Mississippi abortion rights case heads to Supreme Court

Published: Nov. 30, 2021 at 9:52 AM CST
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WASHINGTON (Gray DC) - The future of abortion rights in America could hang in the balance. On Wednesday, the Supreme Court will hear arguments about a Mississippi law currently blocked from taking effect.

Legal experts and those on both sides of the abortion argument say Dobbs v. Jackson Women’s Health Organization is going to be one of the most consequential arguments in years.

“Fifty years, and we’re finally having the conversation on why Roe v. Wade should be overturned,” said Attorney General Lynn Fitch (R-MS).

Fitch wants to dismantle precedent set in 1973 when the landmark case Roe v. Wade made abortion constitutional. The Mississippi law she is defending calls for a ban on almost all abortions after the 15th week of pregnancy. Pro-choice advocates say 15 weeks is well before viability - a fetus’ ability to live outside the womb. Fitch says her team will argue decisions on abortions should be made by state lawmakers.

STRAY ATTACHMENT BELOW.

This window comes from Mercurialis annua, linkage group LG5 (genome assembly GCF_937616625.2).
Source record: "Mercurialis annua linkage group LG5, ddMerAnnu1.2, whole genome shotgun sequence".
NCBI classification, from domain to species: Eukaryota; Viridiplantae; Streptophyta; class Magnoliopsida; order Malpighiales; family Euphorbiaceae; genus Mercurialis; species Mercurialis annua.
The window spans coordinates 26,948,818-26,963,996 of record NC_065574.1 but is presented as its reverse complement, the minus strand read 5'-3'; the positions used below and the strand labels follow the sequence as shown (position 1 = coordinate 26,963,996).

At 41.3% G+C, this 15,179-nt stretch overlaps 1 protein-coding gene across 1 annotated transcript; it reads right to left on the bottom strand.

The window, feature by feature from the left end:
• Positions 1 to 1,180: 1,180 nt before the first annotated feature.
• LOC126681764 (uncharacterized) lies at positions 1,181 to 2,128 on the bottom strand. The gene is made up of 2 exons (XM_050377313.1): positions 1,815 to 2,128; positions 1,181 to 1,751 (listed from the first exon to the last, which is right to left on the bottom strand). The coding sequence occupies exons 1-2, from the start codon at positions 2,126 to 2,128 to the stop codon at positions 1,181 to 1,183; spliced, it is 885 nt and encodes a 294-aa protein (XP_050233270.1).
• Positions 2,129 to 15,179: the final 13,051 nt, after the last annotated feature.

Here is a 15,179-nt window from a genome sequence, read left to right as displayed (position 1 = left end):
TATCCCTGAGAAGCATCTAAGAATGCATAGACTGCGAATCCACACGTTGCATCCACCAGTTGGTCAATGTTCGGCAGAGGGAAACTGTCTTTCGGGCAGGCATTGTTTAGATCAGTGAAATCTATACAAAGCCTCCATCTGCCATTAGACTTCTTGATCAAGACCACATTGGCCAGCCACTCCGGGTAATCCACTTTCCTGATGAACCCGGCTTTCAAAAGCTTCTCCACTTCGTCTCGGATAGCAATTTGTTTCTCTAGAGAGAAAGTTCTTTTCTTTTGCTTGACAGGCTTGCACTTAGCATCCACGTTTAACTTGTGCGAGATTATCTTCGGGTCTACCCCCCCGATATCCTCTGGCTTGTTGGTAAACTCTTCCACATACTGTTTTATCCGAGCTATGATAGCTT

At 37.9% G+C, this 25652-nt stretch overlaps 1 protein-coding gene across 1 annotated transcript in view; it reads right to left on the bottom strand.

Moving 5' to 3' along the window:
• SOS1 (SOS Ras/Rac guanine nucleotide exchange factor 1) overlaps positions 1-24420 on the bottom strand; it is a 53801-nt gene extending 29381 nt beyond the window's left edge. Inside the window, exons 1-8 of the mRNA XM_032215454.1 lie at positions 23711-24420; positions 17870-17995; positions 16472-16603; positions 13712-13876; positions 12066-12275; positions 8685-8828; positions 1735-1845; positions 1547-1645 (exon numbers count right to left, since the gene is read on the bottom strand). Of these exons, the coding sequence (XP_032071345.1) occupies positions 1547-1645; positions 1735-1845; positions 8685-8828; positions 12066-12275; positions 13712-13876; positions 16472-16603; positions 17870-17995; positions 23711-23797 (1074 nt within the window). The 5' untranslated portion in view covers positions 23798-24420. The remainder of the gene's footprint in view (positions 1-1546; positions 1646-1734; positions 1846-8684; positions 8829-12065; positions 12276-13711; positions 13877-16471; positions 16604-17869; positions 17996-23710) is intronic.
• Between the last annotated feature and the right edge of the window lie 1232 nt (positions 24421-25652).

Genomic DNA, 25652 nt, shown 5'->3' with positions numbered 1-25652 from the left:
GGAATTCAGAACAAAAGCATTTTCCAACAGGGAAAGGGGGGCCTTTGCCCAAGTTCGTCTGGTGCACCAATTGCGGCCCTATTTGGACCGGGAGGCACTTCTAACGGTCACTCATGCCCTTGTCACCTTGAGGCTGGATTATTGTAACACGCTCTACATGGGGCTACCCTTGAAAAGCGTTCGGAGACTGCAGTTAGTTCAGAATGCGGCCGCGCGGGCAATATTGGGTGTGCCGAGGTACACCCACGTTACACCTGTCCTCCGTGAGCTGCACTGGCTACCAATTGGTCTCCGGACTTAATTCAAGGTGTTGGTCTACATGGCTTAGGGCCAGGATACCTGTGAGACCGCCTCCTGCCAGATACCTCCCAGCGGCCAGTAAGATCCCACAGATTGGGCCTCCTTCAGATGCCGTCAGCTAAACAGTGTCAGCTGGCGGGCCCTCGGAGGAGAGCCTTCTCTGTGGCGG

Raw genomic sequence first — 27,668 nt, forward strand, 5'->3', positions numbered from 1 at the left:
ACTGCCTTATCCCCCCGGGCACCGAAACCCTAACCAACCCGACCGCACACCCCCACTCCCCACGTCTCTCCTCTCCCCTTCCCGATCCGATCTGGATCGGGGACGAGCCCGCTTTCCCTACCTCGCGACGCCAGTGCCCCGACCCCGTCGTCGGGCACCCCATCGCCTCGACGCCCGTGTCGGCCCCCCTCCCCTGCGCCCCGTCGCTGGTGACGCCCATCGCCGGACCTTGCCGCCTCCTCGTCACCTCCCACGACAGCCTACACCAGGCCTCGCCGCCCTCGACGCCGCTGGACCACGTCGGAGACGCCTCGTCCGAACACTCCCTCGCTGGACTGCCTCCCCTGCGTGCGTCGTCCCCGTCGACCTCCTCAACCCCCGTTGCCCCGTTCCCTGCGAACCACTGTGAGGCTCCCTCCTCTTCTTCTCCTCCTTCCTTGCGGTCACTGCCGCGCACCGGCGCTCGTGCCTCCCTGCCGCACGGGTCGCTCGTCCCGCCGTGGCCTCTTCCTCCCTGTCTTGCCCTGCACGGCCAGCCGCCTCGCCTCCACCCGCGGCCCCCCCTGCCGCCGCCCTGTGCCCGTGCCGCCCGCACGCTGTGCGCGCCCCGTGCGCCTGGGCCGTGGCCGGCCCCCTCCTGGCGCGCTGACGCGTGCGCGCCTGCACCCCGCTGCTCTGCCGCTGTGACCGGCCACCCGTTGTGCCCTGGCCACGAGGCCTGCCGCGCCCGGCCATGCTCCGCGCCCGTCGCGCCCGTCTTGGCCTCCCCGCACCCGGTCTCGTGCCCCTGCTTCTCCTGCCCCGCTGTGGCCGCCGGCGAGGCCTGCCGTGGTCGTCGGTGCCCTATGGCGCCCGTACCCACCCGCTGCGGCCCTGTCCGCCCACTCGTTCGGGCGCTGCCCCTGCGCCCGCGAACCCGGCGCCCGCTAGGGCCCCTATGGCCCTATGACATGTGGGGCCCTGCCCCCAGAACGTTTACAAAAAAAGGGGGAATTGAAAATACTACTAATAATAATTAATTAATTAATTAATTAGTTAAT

“They’re the voice of the people so this should be returned to the people,” said Fitch.

But why is the high court taking up an issue that appears to fly directly in the face of settled precedent? The bench now has a 6-3 conservative majority. It is a concern for Hillary Schneller, who is arguing on behalf of Jackson Women’s Health Organization.

“Every single argument Mississippi makes for overturning Roe is one the Court has considered and rejected before,” said Schneller.

Schneller says the facts in this case are not different from those argued before the Court over the last five decades. But now, she says the stakes could not be higher.

If the court sides with Mississippi, a number of other similar state laws blocked in court could go into effect. Schneller believes this would cause deep harm.

“This will require people in Mississippi to travel across not one, but two state lines to access a state that has legal abortion, and that’s just not how constitutional rights work,” said Schneller.

Arguments will begin Wednesday morning at 10 a.m. An opinion from the court is expected next spring.

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